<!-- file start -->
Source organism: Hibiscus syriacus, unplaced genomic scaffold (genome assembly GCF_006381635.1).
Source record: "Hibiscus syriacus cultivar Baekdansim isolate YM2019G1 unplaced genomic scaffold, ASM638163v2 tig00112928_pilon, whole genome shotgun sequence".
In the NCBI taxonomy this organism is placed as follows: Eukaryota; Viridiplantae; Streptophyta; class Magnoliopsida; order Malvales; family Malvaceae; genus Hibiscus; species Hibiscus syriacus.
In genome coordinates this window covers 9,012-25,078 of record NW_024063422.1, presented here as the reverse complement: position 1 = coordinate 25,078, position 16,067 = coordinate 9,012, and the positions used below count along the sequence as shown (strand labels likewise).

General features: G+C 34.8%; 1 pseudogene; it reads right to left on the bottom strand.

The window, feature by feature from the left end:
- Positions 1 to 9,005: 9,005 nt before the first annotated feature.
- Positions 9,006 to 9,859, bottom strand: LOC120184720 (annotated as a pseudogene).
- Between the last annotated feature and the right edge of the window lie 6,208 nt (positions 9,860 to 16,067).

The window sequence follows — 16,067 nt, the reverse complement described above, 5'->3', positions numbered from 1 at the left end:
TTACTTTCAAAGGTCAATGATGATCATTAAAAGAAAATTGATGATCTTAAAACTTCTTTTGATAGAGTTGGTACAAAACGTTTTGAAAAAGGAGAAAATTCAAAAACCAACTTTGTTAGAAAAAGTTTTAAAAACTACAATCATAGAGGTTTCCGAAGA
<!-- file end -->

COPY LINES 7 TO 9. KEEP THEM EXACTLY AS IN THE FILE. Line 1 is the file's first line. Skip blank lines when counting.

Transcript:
- Positions 1 to 9,005: 9,005 nt before the first annotated feature.
- Positions 9,006 to 9,859, bottom strand: LOC120184720 (annotated as a pseudogene).
- Between the last annotated feature and the right edge of the window lie 6,208 nt (positions 9,860 to 16,067).